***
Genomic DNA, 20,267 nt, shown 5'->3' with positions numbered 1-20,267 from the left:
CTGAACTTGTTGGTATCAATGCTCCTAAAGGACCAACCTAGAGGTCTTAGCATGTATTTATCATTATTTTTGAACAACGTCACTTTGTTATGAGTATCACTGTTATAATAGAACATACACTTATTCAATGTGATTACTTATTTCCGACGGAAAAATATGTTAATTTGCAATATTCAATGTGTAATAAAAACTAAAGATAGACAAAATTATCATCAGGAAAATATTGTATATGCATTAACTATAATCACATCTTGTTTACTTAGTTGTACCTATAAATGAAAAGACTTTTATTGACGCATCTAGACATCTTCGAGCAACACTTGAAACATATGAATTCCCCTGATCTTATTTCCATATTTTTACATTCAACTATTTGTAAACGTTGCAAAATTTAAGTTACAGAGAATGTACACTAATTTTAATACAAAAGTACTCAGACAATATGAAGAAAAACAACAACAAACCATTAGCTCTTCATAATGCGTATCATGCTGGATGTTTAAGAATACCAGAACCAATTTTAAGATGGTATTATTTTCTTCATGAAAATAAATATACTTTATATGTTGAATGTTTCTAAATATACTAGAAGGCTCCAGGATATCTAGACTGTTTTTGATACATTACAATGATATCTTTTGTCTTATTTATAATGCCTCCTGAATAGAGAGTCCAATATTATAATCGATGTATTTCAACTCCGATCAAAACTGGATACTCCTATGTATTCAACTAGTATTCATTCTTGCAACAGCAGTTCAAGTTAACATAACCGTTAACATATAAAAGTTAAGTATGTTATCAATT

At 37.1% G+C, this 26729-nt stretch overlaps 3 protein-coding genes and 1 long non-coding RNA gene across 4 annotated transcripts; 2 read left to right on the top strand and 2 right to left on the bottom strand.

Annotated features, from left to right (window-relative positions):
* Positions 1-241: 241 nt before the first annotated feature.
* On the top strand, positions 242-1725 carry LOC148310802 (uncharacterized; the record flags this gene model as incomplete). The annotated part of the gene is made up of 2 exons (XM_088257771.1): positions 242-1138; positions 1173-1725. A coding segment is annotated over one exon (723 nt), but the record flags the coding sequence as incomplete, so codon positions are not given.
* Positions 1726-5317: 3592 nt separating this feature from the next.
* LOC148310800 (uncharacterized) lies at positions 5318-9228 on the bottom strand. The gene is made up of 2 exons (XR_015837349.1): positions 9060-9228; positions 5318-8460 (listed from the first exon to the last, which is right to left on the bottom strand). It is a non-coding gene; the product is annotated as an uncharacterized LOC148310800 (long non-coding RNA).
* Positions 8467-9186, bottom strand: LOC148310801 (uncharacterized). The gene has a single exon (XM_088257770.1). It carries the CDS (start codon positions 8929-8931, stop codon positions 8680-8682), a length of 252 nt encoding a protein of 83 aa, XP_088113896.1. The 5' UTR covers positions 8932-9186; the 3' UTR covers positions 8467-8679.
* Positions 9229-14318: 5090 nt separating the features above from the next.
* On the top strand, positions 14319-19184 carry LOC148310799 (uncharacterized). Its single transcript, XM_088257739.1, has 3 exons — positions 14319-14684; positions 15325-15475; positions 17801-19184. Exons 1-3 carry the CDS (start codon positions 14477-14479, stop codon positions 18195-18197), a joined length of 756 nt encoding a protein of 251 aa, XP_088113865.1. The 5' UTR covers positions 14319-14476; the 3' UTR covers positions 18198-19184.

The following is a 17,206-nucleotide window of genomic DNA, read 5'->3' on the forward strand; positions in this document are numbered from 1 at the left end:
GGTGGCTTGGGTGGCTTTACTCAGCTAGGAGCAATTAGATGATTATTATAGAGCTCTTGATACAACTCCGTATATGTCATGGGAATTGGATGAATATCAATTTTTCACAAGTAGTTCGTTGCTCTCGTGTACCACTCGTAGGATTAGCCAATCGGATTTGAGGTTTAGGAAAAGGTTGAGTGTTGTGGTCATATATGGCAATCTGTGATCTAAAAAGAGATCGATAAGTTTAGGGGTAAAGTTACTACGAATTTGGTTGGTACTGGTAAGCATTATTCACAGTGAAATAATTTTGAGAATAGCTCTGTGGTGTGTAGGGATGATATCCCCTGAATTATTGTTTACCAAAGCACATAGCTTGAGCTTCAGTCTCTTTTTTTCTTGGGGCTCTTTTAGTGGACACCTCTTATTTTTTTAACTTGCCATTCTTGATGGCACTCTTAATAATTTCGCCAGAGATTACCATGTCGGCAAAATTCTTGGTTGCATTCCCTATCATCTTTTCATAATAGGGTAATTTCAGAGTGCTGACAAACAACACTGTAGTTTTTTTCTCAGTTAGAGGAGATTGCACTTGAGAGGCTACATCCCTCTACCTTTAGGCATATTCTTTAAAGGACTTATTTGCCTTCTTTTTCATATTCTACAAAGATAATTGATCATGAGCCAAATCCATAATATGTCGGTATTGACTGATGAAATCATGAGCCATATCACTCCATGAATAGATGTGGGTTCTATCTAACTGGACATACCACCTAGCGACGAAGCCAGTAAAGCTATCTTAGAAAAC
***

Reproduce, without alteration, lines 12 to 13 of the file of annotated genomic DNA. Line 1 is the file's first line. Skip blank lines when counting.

The following is a 17,206-nucleotide window of genomic DNA, read 5'->3' on the forward strand; positions in this document are numbered from 1 at the left end:
GGTGGCTTGGGTGGCTTTACTCAGCTAGGAGCAATTAGATGATTATTATAGAGCTCTTGATACAACTCCGTATATGTCATGGGAATTGGATGAATATCAATTTTTCACAAGTAGTTCGTTGCTCTCGTGTACCACTCGTAGGATTAGCCAATCGGATTTGAGGTTTAGGAAAAGGTTGAGTGTTGTGGTCATATATGGCAATCTGTGATCTAAAAAGAGATCGATAAGTTTAGGGGTAAAGTTACTACGAATTTGGTTGGTACTGGTAAGCATTATTCACAGTGAAATAATTTTGAGAATAGCTCTGTGGTGTGTAGGGATGATATCCCCTGAATTATTGTTTACCAAAGCACATAGCTTGAGCTTCAGTCTCTTTTTTTCTTGGGGCTCTTTTAGTGGACACCTCTTATTTTTTTAACTTGCCATTCTTGATGGCACTCTTAATAATTTCGCCAGAGATTACCATGTCGGCAAAATTCTTGGTTGCATTCCCTATCATCTTTTCATAATAGGGTAATTTCAGAGTGCTGACAAACAACACTGTAGTTTTTTTCTCAGTTAGAGGAGATTGCACTTGAGAGGCTACATCCCTCTACCTTTAGGCATATTCTTTAAAGGACTTATTTGCCTTCTTTTTCATATTCTACAAAGATAATTGATCATGAGCCAAATCCATAATATGTCGGTATTGACTGATGAAATCATGAGCCATATCACTCCATGAATAGATGTGGGTTCTATCTAACTGGACATACCACCTAGCGACGAAGCCAGTAAAGCTATCTTAGAAAAC